Leeya began experiencing symptoms of GLA when she was nine years old. But it wasn’t until she was 15, after having trouble recovering from bouts of bronchitis and pneumonia, that a doctor performed a CT scan and realized something was very wrong.
“It looked like I had bone cancer or Leukemia,” Leeya explains.
After ruling out cancer, doctors performed a spleen biopsy on Leeya, which she says they should not have done, even though it led to her diagnosis of GLA. “I had a very bad complication. I gained 30 pounds of lymphatic fluid in two weeks. I looked like I was nine months pregnant at 15,” she recalls.
The next year of her life was full of unknowns, especially because her rare condition had only been recently described. She had always been an active person but was told she should no longer exercise, which was hard on her physically and mentally. She explains that the lack of movement led to her developing neuropathic pain in various areas of her body. Leeya also had to undergo a monthly chemo-based infusion which made her fatigued and nauseous: “It was a lot to adjust to.”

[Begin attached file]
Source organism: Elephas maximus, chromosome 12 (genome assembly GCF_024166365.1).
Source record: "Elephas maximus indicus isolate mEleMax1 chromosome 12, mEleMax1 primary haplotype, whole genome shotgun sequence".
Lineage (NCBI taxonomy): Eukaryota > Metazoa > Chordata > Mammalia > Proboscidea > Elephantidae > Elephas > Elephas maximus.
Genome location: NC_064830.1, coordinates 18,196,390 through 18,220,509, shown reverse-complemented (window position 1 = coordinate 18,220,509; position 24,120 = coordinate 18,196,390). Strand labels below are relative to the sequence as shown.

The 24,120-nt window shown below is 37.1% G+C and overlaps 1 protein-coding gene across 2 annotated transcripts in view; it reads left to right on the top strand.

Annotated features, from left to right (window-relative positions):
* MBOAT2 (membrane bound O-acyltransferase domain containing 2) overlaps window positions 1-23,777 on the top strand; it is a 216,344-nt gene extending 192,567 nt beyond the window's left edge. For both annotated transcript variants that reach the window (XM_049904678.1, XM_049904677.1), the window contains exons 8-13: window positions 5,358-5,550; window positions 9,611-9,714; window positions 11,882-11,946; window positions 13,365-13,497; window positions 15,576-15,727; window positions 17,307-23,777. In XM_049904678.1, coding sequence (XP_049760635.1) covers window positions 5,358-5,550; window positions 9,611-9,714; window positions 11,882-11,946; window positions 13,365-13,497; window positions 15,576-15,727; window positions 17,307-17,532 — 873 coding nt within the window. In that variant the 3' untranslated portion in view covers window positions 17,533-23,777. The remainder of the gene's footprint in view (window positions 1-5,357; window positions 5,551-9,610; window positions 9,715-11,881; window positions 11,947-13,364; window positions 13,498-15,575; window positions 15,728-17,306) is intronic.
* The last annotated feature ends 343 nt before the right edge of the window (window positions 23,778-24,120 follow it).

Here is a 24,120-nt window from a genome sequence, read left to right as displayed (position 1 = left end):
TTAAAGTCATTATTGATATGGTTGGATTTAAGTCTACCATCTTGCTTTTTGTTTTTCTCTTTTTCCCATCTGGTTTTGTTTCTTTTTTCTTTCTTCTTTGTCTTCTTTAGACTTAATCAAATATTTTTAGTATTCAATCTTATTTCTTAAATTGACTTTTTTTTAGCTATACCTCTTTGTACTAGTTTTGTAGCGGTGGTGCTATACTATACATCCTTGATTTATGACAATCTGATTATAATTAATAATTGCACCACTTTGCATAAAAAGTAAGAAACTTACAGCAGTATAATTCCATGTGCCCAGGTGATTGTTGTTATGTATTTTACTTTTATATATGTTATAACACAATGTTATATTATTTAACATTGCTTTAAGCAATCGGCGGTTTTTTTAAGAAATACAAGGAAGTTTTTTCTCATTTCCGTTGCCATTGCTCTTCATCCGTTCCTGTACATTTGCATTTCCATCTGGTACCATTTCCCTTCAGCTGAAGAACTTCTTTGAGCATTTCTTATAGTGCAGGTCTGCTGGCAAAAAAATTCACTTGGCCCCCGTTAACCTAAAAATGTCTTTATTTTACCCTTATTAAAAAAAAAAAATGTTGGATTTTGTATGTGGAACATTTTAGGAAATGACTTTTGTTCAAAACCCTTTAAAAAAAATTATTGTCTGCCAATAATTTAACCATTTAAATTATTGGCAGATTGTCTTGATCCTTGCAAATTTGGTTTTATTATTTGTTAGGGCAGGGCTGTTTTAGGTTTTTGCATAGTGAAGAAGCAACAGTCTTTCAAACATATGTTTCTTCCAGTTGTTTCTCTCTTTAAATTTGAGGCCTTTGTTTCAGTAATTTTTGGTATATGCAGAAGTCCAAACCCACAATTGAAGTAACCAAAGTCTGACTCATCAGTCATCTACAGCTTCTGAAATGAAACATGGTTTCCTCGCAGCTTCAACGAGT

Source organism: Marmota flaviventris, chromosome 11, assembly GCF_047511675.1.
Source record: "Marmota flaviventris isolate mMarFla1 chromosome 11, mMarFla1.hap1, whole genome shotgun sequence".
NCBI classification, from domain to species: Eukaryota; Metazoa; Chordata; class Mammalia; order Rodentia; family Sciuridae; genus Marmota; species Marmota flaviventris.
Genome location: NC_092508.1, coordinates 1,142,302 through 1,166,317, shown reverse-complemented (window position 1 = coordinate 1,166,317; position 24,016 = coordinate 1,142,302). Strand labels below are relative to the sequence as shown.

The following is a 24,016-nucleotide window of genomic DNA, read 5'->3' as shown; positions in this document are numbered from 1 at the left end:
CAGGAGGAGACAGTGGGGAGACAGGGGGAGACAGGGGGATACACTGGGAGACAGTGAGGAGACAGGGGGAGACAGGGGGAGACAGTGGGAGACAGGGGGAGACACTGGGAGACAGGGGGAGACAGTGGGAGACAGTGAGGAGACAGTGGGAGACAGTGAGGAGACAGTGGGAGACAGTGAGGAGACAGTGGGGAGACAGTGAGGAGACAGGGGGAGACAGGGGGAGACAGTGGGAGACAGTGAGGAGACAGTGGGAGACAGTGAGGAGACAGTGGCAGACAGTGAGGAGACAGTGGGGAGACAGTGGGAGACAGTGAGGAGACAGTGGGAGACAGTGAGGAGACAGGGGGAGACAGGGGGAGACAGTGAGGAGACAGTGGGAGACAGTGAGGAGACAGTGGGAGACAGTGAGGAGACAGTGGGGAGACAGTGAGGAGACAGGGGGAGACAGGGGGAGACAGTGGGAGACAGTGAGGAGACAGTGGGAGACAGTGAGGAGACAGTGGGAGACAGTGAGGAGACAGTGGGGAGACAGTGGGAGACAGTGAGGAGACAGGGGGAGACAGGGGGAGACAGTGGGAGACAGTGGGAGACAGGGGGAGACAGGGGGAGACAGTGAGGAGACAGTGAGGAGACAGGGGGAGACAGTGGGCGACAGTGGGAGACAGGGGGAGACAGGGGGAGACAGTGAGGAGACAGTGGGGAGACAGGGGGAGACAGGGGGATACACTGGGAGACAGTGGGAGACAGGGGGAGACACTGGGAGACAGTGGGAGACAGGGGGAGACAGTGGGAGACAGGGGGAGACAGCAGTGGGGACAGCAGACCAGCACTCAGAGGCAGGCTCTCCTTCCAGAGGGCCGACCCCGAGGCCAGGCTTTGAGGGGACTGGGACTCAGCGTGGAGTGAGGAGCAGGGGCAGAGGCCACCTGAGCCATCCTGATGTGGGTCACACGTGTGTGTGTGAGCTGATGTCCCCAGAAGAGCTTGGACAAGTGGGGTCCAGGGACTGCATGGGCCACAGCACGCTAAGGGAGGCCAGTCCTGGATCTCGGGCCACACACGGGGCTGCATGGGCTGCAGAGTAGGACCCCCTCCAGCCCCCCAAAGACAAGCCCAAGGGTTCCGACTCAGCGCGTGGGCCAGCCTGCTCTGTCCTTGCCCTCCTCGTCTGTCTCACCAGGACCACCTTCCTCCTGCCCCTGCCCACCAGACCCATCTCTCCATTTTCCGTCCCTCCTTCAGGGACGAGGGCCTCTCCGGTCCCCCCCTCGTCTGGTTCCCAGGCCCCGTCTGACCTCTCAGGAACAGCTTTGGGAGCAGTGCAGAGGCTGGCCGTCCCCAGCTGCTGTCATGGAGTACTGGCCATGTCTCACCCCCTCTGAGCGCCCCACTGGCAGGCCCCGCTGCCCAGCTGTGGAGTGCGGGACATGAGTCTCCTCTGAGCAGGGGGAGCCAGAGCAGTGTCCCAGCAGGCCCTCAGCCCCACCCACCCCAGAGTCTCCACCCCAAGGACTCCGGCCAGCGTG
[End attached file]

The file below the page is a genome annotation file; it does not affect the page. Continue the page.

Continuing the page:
All the while, Leeya was trying to maintain her life as a normal high school student.
“I was basically stripped of my high school experience and I didn’t get it back until the end of my senior year,” she says.
Leeya explains this difficult time in her life allowed her to realize who her true friends are. “It’s sad, but looking back on it, they were not there for me,” Leeya acknowledges.
While in high school, Leeya attended a pediatric pain rehab clinic at Boston Children’s Hospital where she “learned to retrain her nervous system.” She learned how to manage her flair ups and how to lead a healthy, meaningful life while experiencing chronic pain: “Now, I understand my body.”
Now, Leeya is a 20-year-old college student. Thankfully, she is doing well and is able to be more active. One of the ways she continues to manage her pain is by engaging in activities that keep her mind busy, like Sudoku. “For my birthday, my roommates bought me this 600 puzzle Sudoku book. I was so excited,” she says.
Despite her pain, she motivates herself to keep moving. For example, if she walks around the block, she will reward herself by watching an episode of her favorite show on Netflix. “I have days when it’s really hard,” she says, “but having a good support system helps.”
She calls the AllStripes program a “win-win” situation in that patients retain access to their medical information and data while also contributing to research.
Plus, Leeya is looking forward to using the platform to organize her medical records, explaining it will make things a lot easier for her family who currently has an entire filing cabinet devoted to storing records.
Leeya believes that since her diagnosis her life has changed for the better. She has found a passion in advocating for people impacted by rare disease, especially on social media. She plans to continue her advocacy work throughout college and beyond!